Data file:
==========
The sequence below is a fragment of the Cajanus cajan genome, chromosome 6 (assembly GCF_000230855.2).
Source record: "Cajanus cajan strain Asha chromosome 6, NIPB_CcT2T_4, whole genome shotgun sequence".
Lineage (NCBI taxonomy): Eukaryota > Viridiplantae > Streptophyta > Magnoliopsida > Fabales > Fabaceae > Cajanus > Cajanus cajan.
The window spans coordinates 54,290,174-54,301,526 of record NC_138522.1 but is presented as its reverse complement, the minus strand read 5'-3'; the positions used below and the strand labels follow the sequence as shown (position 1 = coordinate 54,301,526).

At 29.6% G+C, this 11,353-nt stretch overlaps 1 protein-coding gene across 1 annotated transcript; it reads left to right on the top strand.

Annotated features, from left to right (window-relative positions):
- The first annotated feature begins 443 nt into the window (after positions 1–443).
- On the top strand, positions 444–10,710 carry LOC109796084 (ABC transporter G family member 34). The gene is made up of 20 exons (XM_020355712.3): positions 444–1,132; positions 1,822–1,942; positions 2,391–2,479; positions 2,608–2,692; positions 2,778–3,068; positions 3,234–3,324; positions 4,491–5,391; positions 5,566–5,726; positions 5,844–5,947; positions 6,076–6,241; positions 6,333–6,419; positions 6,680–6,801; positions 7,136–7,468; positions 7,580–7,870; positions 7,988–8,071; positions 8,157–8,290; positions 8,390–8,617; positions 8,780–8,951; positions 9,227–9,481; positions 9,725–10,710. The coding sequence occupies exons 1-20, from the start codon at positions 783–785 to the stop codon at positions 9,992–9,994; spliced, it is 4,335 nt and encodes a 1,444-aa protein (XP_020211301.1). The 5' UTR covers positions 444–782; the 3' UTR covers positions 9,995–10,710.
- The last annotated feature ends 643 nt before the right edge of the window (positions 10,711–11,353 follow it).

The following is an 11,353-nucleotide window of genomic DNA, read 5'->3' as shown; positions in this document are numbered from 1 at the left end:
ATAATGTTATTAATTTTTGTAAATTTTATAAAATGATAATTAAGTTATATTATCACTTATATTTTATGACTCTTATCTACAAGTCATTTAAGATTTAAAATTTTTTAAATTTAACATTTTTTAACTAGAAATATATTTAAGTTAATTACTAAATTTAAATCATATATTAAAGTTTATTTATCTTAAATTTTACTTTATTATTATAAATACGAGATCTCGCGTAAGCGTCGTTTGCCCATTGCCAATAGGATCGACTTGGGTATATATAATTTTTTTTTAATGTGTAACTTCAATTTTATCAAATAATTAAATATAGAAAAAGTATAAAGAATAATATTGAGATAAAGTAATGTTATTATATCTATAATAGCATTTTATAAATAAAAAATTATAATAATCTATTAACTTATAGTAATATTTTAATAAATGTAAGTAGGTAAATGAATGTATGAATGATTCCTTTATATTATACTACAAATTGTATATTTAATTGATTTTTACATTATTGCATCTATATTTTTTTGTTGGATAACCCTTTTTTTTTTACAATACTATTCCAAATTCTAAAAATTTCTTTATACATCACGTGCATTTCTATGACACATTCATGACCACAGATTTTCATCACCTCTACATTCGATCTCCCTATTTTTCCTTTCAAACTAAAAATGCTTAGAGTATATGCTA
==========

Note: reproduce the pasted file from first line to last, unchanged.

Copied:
The sequence below is a fragment of the Cajanus cajan genome, chromosome 6 (assembly GCF_000230855.2).
Source record: "Cajanus cajan strain Asha chromosome 6, NIPB_CcT2T_4, whole genome shotgun sequence".
Lineage (NCBI taxonomy): Eukaryota > Viridiplantae > Streptophyta > Magnoliopsida > Fabales > Fabaceae > Cajanus > Cajanus cajan.
The window spans coordinates 54,290,174-54,301,526 of record NC_138522.1 but is presented as its reverse complement, the minus strand read 5'-3'; the positions used below and the strand labels follow the sequence as shown (position 1 = coordinate 54,301,526).

At 29.6% G+C, this 11,353-nt stretch overlaps 1 protein-coding gene across 1 annotated transcript; it reads left to right on the top strand.

Annotated features, from left to right (window-relative positions):
- The first annotated feature begins 443 nt into the window (after positions 1–443).
- On the top strand, positions 444–10,710 carry LOC109796084 (ABC transporter G family member 34). The gene is made up of 20 exons (XM_020355712.3): positions 444–1,132; positions 1,822–1,942; positions 2,391–2,479; positions 2,608–2,692; positions 2,778–3,068; positions 3,234–3,324; positions 4,491–5,391; positions 5,566–5,726; positions 5,844–5,947; positions 6,076–6,241; positions 6,333–6,419; positions 6,680–6,801; positions 7,136–7,468; positions 7,580–7,870; positions 7,988–8,071; positions 8,157–8,290; positions 8,390–8,617; positions 8,780–8,951; positions 9,227–9,481; positions 9,725–10,710. The coding sequence occupies exons 1-20, from the start codon at positions 783–785 to the stop codon at positions 9,992–9,994; spliced, it is 4,335 nt and encodes a 1,444-aa protein (XP_020211301.1). The 5' UTR covers positions 444–782; the 3' UTR covers positions 9,995–10,710.
- The last annotated feature ends 643 nt before the right edge of the window (positions 10,711–11,353 follow it).

The following is an 11,353-nucleotide window of genomic DNA, read 5'->3' as shown; positions in this document are numbered from 1 at the left end:
ATAATGTTATTAATTTTTGTAAATTTTATAAAATGATAATTAAGTTATATTATCACTTATATTTTATGACTCTTATCTACAAGTCATTTAAGATTTAAAATTTTTTAAATTTAACATTTTTTAACTAGAAATATATTTAAGTTAATTACTAAATTTAAATCATATATTAAAGTTTATTTATCTTAAATTTTACTTTATTATTATAAATACGAGATCTCGCGTAAGCGTCGTTTGCCCATTGCCAATAGGATCGACTTGGGTATATATAATTTTTTTTTAATGTGTAACTTCAATTTTATCAAATAATTAAATATAGAAAAAGTATAAAGAATAATATTGAGATAAAGTAATGTTATTATATCTATAATAGCATTTTATAAATAAAAAATTATAATAATCTATTAACTTATAGTAATATTTTAATAAATGTAAGTAGGTAAATGAATGTATGAATGATTCCTTTATATTATACTACAAATTGTATATTTAATTGATTTTTACATTATTGCATCTATATTTTTTTGTTGGATAACCCTTTTTTTTTTACAATACTATTCCAAATTCTAAAAATTTCTTTATACATCACGTGCATTTCTATGACACATTCATGACCACAGATTTTCATCACCTCTACATTCGATCTCCCTATTTTTCCTTTCAAACTAAAAATGCTTAGAGTATATGCTA